Buying or selling a home can be a stressful experience, especially if the process is delayed or a move falls through.
A new survey commissioned by the government has revealed the full financial extent of failed transactions.
Here, we take a look at the key findings of the research, including how some movers faced unexpected costs of up £1,500.
Legal processes slowing down moves
The research, which surveyed 2,000 home movers in England and Wales, found that around four in ten buyers and sellers felt exchanging contracts took longer than they expected.
Around half of sellers said they experienced delays of five weeks or more, and four in ten incurred additional costs – such as paying rent for temporary accommodation or storage fees.
The table below shows the typical cost of a delay for a buyer, seller and those involved on both sides in a chain.
|Average cost incurred by delay|
|Seller and buyer||£919|
|Buyer and seller||£714|
Movers most commonly blamed delays on solicitors, with nearly half of buyers and six in ten sellers blaming the other side’s legal team.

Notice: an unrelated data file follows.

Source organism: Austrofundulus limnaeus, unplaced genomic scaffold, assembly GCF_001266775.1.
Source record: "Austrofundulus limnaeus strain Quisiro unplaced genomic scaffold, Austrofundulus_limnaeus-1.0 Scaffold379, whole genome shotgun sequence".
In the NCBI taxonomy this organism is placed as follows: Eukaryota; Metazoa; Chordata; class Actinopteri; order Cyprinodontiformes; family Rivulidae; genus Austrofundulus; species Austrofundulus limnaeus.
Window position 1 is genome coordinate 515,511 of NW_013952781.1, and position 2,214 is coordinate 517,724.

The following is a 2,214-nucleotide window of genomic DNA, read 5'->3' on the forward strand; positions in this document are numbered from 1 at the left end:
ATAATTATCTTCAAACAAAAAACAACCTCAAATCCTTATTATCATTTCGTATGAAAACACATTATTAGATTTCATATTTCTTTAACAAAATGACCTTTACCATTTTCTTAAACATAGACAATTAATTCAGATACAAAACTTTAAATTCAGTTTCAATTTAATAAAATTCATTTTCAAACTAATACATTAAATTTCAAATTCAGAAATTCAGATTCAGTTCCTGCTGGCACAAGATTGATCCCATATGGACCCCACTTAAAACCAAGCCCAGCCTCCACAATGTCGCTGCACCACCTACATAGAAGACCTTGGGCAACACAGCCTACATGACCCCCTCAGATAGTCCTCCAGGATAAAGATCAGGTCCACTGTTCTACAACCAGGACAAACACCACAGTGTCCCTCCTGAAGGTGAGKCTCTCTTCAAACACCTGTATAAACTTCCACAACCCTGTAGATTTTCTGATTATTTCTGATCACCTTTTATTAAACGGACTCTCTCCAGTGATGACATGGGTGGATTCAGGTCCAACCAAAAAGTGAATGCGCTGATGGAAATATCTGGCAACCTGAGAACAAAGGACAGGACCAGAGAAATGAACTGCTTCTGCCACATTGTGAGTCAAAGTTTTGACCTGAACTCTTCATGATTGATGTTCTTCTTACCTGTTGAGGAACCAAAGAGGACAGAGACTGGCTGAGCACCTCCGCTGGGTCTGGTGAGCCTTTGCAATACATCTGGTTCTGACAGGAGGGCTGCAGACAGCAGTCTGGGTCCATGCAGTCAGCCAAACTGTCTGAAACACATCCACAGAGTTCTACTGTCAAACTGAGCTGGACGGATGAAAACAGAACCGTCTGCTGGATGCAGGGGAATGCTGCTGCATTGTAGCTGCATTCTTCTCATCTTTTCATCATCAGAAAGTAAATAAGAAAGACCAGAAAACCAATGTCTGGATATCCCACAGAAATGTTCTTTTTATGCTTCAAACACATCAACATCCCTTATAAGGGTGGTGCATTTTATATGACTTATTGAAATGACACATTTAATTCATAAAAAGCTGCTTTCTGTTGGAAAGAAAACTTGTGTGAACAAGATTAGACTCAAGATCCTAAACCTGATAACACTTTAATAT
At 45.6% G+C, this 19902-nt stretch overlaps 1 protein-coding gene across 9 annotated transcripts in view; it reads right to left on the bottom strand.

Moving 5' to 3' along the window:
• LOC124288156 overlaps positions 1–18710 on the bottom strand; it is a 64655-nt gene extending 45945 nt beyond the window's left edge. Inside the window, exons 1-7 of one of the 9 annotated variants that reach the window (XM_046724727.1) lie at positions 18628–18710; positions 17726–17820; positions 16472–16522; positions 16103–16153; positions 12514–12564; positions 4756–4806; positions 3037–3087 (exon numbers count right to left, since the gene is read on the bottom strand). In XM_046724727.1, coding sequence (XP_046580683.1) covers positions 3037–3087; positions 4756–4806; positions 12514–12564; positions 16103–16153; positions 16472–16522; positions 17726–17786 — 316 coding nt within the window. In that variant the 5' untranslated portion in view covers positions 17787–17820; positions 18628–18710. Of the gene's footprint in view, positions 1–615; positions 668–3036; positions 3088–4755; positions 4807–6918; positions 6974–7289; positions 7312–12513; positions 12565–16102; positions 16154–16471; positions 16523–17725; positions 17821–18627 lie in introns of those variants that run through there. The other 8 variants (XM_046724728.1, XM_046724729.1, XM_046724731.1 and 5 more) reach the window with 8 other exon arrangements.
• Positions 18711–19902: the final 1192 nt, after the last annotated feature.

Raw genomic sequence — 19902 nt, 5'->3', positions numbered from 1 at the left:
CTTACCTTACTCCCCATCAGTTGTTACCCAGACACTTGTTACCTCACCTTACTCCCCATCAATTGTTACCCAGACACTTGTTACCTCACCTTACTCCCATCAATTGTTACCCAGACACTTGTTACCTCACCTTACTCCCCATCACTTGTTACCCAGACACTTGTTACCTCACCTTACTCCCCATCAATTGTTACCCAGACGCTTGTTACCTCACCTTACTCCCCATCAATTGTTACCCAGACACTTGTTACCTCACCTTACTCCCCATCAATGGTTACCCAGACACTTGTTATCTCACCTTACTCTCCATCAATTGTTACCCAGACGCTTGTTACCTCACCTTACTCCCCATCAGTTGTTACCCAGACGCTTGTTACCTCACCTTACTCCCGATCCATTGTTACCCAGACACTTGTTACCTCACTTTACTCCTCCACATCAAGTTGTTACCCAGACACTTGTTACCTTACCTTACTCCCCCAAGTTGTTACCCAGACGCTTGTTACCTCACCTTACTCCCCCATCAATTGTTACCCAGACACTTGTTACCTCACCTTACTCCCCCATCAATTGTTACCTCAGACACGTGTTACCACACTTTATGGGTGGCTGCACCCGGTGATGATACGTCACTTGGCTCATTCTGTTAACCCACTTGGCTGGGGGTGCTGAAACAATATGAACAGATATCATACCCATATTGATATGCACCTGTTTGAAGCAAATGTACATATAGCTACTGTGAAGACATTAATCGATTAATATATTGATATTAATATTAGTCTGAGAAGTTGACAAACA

Those in a chain were most likely to experience delays, and stalled transactions were more common for people buying flats or apartments.
Why do property sales collapse?
The government estimates that around 400,000 transactions fall through each year.
Sellers, meanwhile, claimed that buyers having insufficient funds was a key reason for transactions falling through.
Movers paying £1,000 when deals fall through
While six in ten movers lost less than £750 when transactions collapsed, a quarter paid £1,000 or more.
Buyers were more likely to face financial detriment than sellers – with more than seven in ten losing money on surveys and valuations.
Sellers also claimed to lose money on legal fees, and faced additional costs on the property they were moving to.
What’s being done about it?
The government launched an eight-week consultation on 22 October to find ways to improve the process of buying and selling.
It primarily focuses on four areas of concern; gazumping, trust, speed and the information offered to buyers and sellers.
Responding to the announcement, Alex Neill, Which? managing director of home products and services, said: ‘The current home buying process is outdated and flawed’.
‘The government must put consumers first, ensuring that estate agents deliver a better service for both home buyers and sellers and that the conveyancing process is simplified.’
How to improve your buying or selling journey
Whether you’re buying a home or selling up, check out the advice and tips on Which? Money to help it go smoothly.